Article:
The Cyprus Mail continues its series of articles with the main presidential candidates. Today, we pose questions to Akel-backed Andreas Mavroyiannis
Which do you think are the three main issues at stake in this presidential election?
The liberation and reunification of the country or the closure of the Cyprus problem with partition; tackling the high prices that affect the economy and society; cleaning up and consolidation after a decade that has plunged the country into scandals and corruption.
The standard of living of most people has been affected negatively by the rising prices. Do you have specific plans for helping people deal with the rising cost of living?
Together with my colleagues, we have moved forward to develop concrete, realistic and costed proposals to support the majority of society. We have already announced our plan for the universal installation of photovoltaics in residential units, public buildings, small and medium-sized enterprises, municipalities and communities, subsidising up to 100 per cent of the cost of installing photovoltaics for low-income groups and a proportion of the rest for residential units. Other measures include the reintroduction of the reduction of VAT on electricity from 19 per cent to 9 per cent, the abolition of double taxation on fuel and the taxation of the unexpected excessive profits of companies operating in the energy sector. These are, of course, a part of our policy, in addition to strengthening social policy and safeguarding labour rights and supporting workers’ incomes.
The standing of the country abroad has been tarnished by the issuing of golden passports, which has also landed us in trouble with Brussels. We have also been at the centre of European Parliament investigations regarding illegal surveillance software. How do you plan to improve our country’s image abroad?
It is true that our country has been tarnished in the last decade by a host of scandals, including that of the citizenship scheme and that of surveillance. These are truly sad stories that have an impact on the Cypriot economy as well. It will take a huge effort to restore our image, that is, to clear the name of Cyprus. This means that we will have to take brave decisions to clean up the system and to punish those who were involved in these scandals. It also means strengthening the institutional and legislative framework for dealing with corruption.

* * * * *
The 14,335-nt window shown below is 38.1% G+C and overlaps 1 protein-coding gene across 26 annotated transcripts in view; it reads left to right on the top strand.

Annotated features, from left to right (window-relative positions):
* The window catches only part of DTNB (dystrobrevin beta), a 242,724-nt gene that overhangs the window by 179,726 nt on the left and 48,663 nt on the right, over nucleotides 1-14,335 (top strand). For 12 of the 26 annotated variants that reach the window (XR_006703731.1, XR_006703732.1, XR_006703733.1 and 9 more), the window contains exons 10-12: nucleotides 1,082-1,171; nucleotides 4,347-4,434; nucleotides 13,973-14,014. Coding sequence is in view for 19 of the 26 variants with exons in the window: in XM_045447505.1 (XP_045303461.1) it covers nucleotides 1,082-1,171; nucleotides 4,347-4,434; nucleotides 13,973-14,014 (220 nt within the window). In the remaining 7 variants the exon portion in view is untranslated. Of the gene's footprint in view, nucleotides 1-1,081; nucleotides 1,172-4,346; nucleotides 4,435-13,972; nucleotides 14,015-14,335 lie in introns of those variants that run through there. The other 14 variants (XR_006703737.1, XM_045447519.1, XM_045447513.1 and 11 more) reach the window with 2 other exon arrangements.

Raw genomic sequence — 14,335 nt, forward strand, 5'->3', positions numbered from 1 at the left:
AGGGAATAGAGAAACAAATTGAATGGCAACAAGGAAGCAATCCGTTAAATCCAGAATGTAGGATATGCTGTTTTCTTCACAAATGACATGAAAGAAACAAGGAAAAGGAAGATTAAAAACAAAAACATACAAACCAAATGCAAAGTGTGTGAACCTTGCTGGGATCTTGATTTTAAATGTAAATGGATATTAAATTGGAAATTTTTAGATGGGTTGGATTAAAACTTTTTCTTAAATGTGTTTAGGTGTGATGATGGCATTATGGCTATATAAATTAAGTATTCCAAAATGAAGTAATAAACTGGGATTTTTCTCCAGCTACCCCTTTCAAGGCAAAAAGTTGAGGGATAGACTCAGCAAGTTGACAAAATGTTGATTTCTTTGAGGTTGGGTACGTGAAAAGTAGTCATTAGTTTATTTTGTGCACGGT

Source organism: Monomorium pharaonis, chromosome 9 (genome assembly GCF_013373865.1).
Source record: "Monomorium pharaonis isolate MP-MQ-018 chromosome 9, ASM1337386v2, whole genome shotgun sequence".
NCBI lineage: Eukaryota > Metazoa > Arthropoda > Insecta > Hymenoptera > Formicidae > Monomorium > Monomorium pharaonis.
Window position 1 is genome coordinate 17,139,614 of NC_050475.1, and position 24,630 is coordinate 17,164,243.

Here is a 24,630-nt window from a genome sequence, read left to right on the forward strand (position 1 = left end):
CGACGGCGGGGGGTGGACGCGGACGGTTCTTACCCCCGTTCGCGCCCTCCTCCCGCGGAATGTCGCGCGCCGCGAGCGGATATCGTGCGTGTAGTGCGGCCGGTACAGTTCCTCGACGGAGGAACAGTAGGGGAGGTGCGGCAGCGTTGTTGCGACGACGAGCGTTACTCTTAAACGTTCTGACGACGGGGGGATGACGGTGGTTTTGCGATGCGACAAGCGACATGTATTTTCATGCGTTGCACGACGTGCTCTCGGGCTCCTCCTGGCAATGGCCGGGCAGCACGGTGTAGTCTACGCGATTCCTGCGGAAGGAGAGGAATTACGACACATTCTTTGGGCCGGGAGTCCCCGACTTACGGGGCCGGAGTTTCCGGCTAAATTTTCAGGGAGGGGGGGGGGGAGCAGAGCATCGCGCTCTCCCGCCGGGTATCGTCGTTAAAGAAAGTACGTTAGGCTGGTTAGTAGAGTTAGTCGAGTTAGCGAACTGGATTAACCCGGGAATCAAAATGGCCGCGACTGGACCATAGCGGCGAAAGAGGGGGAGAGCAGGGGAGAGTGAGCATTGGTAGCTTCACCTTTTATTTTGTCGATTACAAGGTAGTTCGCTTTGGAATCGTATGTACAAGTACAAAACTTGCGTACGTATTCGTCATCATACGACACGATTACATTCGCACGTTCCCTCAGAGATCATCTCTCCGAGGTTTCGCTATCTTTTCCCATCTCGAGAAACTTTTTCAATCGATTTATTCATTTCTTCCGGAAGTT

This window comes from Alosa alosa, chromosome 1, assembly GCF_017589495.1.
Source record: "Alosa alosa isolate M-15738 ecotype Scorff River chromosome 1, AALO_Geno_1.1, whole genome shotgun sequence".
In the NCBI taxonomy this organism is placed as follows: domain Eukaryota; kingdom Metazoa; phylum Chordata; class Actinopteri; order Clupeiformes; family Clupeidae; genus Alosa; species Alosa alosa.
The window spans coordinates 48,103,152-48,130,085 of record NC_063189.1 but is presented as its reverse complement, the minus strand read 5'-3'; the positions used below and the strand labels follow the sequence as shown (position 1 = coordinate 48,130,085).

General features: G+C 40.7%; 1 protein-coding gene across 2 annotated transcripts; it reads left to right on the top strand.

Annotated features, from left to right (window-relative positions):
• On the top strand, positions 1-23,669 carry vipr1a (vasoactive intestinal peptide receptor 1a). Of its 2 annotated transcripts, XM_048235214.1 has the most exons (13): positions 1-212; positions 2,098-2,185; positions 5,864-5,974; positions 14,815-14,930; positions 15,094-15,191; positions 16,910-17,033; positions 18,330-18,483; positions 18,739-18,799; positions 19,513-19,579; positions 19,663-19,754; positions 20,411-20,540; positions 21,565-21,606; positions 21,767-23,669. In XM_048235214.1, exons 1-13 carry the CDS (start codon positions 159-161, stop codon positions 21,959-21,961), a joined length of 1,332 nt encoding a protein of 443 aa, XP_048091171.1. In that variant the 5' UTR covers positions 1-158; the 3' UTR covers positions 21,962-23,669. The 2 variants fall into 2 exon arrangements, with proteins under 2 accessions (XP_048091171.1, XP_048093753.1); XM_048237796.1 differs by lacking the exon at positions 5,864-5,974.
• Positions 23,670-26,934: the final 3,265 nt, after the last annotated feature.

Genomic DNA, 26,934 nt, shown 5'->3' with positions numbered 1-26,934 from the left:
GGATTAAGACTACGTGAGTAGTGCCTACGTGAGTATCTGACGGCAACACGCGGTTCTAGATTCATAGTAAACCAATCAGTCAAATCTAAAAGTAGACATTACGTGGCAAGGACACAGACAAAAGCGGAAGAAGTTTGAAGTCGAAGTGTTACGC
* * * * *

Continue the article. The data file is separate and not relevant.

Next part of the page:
But to be honest, no law and no measure will ever be enough if the key positions are occupied by people who cannot live up to the demands of the job. It all starts with the ethics and the will of each person, first and foremost the president, who must honour the institution he represents by personal example, both his and that of his associates. This is the bet for us. That we, myself and my associates, are the best example of ethical behaviour and honesty.
Can you give us three practical measures you would take to deal with the migration problem?
Firstly, strengthening the Asylum Service to process asylum applications quickly in an efficient and fair way that is in line with international and European conventions and directives, so that applications are processed within six months as required by law and not pending for years as is currently the case.
Secondly, the establishment of a procedure for sorting applications between those that are manifestly unfounded and those that are manifestly justified, so that they can be examined more quickly and efficiently.
Thirdly, linking the examination of applications to a consistent and efficient voluntary return procedure, as well as the conclusion by the Republic of Cyprus of bilateral readmission agreements with third countries.
At the same time, we will vigorously promote the position of the Republic of Cyprus for the adoption of a binding European policy for the equal distribution of asylum seekers among Member States in accordance with their capabilities.
Is there a pioneering project your presidency would implement?